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The 10 Best Over-The-Top Movie Performances of All Time

26 September 2018 | Features, Other Lists | by Liri Chapelan

Filth

Few were the ones who dared to trace an explicit line between fine acting and inferior acting. Even those who did, like Russian master theater director and actor Konstantin Stanislavski, limited their explanations to the interior process (if the actor lives his or her part, instead of mechanically performing it, the result will be more authentic and therefore more engaging for the audience) and did not venture to explain what exactly were the observable, quantifiable differences between the two.

So, how can one identify sub-par acting? Can it be said about a performance that isn’t true to what we think we know about human behavior? But such a definition would suppose an authoritarian uninformization of human nature and a denial of its very essence, namely individuality.

Can it be said about a performance that draws us into the fictional world it belongs to, no matter if the fictional word in question is realistic or not? Yes, and this answer should rehabilitate all performances that were labeled by critics as “over-acting” just because they were not naturalistic. Semantically, “over-acting” may mean acting too much, but it can also mean doing something that is beyond acting. These next ten performances illustrate the second meaning.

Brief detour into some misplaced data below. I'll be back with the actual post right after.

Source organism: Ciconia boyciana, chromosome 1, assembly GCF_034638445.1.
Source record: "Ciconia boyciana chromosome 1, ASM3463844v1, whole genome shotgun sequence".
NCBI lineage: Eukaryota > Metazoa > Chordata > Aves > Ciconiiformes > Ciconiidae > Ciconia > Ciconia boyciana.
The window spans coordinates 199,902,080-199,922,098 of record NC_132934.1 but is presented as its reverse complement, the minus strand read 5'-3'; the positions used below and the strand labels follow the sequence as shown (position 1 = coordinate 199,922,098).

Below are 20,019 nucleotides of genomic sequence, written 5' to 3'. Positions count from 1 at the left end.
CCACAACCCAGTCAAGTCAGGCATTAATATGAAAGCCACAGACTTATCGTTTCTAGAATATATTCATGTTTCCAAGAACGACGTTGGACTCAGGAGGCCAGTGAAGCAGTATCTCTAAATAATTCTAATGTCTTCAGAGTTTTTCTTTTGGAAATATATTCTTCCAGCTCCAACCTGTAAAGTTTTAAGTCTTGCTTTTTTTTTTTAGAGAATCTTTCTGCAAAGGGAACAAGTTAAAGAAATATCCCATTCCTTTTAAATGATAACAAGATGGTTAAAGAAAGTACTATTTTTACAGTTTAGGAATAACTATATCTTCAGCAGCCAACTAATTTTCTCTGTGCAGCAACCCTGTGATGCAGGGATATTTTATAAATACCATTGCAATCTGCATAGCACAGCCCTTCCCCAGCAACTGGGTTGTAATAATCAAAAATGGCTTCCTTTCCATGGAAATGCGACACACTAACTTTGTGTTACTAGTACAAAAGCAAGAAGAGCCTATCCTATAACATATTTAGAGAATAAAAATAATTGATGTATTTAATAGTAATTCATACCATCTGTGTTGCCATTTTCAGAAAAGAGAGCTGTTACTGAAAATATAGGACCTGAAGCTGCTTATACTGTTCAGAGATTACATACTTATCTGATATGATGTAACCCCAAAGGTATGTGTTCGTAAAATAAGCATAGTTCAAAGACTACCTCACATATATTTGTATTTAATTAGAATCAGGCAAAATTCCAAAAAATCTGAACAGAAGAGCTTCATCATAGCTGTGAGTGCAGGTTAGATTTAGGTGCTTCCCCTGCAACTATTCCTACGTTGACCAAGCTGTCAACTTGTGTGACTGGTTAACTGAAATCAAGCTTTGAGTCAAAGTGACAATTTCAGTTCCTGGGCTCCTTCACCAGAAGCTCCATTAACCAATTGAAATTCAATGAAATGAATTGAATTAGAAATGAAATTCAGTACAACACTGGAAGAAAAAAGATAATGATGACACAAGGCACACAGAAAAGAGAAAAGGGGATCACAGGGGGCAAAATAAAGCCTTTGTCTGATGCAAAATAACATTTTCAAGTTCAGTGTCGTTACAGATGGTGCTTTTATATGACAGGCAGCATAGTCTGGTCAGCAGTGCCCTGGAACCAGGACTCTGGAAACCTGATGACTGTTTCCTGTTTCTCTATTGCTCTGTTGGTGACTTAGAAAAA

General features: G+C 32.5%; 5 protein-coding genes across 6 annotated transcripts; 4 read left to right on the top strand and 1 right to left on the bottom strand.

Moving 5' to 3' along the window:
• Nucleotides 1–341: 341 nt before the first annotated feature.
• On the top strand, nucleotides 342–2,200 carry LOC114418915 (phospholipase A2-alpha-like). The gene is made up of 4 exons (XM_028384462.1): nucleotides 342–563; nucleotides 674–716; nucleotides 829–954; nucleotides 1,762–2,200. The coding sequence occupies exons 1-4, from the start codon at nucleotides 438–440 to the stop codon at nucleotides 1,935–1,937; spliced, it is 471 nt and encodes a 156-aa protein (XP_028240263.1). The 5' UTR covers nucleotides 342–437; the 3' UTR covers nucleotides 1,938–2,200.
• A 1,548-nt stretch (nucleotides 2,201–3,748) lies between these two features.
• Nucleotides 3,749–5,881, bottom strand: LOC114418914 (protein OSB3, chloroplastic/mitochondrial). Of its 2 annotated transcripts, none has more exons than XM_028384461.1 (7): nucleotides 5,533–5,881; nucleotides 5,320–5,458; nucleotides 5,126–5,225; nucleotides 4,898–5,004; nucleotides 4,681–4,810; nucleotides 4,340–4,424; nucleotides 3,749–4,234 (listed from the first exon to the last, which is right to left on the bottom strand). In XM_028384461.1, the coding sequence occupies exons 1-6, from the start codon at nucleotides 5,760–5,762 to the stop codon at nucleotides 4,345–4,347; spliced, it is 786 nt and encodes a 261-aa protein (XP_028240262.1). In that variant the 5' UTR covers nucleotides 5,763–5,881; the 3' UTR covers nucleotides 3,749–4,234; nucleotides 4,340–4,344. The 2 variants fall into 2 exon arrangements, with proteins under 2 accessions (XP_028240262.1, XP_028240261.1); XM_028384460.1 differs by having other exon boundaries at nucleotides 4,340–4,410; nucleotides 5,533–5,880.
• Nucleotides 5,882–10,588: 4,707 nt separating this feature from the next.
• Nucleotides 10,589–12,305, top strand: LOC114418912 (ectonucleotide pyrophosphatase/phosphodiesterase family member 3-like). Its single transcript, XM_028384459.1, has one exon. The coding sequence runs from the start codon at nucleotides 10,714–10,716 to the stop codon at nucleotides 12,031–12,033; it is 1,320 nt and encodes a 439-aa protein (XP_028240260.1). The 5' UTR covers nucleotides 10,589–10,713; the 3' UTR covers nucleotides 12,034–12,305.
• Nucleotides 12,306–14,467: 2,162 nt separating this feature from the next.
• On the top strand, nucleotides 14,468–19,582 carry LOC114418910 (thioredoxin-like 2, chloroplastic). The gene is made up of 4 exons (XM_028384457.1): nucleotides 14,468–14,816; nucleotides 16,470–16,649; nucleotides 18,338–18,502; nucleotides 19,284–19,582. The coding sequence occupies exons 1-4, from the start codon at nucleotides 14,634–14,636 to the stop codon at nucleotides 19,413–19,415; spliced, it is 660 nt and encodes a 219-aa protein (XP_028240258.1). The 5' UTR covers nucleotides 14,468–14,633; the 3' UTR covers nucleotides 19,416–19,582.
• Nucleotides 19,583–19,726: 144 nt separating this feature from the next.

10. James McAvoy – Filth (2013) – dir. Jon S. Baird

The process of the spectators’ identification with the characters in a film (what is seen by film theoreticians as the second level of identification, the first one – and the one that conditions any other type of participation – being the identification with the eye of the camera) is one of the most puzzling aspects of the filmophanic experience.

Practitioners as well as critics addressed the issue; notions from other fields of study, such as psychoanalysis, were brought to the rescue. But long before these questions were even formulated, others had intuitively understood that this coveted recipe for eliciting identification could be, if not deciphered, at least roughly applied to a certain kind of cinematic product.

The means that was found consisted of attaching to actors a coherent image, a mosaic of their previous roles, a set of values that they were to incarnate every time they appeared in a film. In this way, the simple sight of a certain performer would become a variation on Pavlov’s bell and would draw out an immediate emotional reaction from the audience (albeit from an audience that did not have a very developed critical thinking).